Overall, however, there is a sense of continuity to England’s first team of the summer, with seven survivors from their ten-wicket loss to West Indies in March, not to mention the 1177-wickets’ worth of new-ball experience back at the team’s disposal. However, despite a recent record of one Test win in 17 outings, Stokes is adamant that the players should not feel encumbered by what has gone before.
“I just want everyone to feel free under my captaincy,” Stokes said, having taken over from Joe Root last month. “Obviously there has been talk around the word ‘reset’, which is something I don’t particularly like. I just see this as a complete and utter blank canvas for this Test team going forward.
“We have got so much experience in that dressing room, with myself, Joe, Broady, Jimmy, Jonny [Bairstow], and at the other end we’ve younger lads with inexperience, but this is our time. We are going to dictate how things go, going forward. There is nothing on this blank canvas. Everyone is starting fresh now, whether you are Matt Potts or Stuart Broad or Jimmy Anderson.”
“Obviously he’s a Durham lad – there’s no bias there,” Stokes said. “I’ve got to know him over the years at Durham, and he has been outstanding in the games I have played, and even before that – he has been the guy that Scott Borthwick [their captain] has turned to to take the wickets.”
“County cricket has not been all plain sailing for the bowlers [this season], like it has been over the last few years,” he said. “You’ve really had to work for your wickets and he’s managed to create things out of nowhere.
“One thing that really made my mind up about Potts getting this opportunity was when he bowled us to victory against Glamorgan,” Stokes added. “He turned up on day four with a bit of a stiff side – and someone in his situation, with Test selection coming round the corner, he could have just sat back and said ‘no, I am going to just look after myself here’.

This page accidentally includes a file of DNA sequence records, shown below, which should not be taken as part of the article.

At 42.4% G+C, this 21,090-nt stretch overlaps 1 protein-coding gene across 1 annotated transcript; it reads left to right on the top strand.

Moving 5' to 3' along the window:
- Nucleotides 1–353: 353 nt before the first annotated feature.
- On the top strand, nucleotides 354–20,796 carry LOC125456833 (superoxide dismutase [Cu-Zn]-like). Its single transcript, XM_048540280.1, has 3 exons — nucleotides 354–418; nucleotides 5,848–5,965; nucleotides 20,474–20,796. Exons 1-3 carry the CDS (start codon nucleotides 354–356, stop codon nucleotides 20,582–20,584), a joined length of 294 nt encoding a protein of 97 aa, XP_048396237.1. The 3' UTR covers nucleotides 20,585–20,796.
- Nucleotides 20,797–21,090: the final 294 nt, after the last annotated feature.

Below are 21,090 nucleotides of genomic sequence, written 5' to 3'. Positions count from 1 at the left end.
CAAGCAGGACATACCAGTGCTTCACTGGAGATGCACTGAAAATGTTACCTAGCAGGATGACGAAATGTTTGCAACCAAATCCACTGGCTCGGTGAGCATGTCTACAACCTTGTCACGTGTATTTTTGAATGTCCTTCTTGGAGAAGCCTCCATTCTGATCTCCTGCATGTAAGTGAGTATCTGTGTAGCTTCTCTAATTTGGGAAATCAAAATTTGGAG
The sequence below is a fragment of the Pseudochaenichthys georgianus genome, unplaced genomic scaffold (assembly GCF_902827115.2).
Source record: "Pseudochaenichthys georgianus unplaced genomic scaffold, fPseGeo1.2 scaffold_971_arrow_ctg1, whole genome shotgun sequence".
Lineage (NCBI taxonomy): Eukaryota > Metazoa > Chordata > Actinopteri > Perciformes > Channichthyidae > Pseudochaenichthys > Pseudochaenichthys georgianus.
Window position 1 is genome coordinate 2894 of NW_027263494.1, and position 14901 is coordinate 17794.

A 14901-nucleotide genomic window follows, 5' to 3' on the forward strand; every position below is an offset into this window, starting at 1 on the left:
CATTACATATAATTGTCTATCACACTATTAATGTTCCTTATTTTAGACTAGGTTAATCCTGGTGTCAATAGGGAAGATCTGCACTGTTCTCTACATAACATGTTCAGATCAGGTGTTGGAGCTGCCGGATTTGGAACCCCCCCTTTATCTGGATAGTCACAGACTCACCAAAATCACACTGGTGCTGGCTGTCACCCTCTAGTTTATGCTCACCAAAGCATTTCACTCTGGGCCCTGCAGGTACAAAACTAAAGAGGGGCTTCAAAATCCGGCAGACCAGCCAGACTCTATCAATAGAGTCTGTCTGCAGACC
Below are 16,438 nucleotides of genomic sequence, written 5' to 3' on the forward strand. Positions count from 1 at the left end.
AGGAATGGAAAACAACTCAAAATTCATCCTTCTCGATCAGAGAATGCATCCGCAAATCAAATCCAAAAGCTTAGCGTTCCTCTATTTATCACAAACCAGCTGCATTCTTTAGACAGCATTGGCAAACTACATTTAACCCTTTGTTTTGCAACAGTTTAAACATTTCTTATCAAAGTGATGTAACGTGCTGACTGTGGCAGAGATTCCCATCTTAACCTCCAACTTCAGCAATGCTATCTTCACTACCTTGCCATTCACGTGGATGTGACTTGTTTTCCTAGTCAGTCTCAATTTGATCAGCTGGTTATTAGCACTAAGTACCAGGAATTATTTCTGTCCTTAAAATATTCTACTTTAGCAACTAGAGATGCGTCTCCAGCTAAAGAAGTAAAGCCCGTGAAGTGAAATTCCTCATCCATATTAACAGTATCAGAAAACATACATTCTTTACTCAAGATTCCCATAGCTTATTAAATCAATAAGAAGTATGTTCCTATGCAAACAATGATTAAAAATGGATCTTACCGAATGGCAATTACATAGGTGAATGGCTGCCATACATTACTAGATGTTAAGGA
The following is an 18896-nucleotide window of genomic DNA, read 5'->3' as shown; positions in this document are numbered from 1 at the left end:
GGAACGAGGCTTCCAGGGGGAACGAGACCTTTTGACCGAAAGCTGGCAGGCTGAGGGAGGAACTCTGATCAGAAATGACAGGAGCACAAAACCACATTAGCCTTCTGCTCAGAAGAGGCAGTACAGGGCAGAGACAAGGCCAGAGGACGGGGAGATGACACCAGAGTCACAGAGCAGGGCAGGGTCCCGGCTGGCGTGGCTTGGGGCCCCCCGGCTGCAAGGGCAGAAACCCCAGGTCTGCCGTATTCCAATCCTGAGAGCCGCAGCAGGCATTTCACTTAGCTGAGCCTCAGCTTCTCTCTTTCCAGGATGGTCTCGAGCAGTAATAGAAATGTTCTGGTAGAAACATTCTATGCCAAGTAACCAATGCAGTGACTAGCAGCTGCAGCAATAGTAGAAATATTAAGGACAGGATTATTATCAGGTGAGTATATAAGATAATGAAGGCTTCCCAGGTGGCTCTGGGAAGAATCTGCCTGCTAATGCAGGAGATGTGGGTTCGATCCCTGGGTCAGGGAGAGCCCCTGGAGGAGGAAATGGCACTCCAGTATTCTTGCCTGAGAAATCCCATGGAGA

“But he didn’t, he ran in and he won the game for Durham. That’s the attitude that sets you at the next level, and really makes you open your eyes that this kid is ready. He’s been phenomenal – he’s an athlete and everything I expect this team to be going forward.”
Despite the magnitude of the occasion, Stokes insists he will feel no extra nerves when he dons his England blazer and walks out for the toss for the first time as the official Test captain, having stood in once before against West Indies in 2020.
“It is a new responsibility but I will just be going out there, trying to do the same thing as I have in my 80  games that I have played already, which is to try and win games for England.
“I just have a bit more to think about now. I am excited, but I don’t see this as any hinder on what I bring to the team, as a few people have suggested I might. It is going to be a very proud moment, but it is what it is.”
Either way, he knows he can count on the support of his friend and predecessor, Root, who is back in the ranks for the first time since 2016 having led England a record 64 times.
“He says he is always going to be there, offering support and stuff like that, but he also said he doesn’t want to feel like he’s getting in the way,” Stokes said. “He just wants to let me be me, and I said the same to him: ‘Mate, just concentrate on your batting now, you don’t have all the extra responsibility on your shoulders. Don’t feel like you have to come to me, just concentrate on getting your runs, and I will come to you when I need some advice.’
“I backed Joe in that five years he did, and I know full well I will have his backing, even though he has decided to step away from the captaincy role.”
For the time being, Stokes’ primary sounding board will be his leadership sidekick, McCullum, whom the squad have been getting to know in person over the past few days following his arrival from the IPL last week. And the first impressions, Stokes said, were pretty consistent with what he had been led to expect of their new alliance.
“He has pretty much done everything like he explained, the way he coaches,” Stokes said. “He hasn’t thrown one ball yet, he has lived up to that, but he has been good. He is all about making everyone feel, in his words, ‘ten feet tall’, and I think it is pretty obvious in the way he will speak in the dressing room, because of the way he played cricket and when he was in charge of New Zealand. It’s been a good few days working with him.”
Andrew Miller is UK editor of ESPNcricinfo. @miller_cricket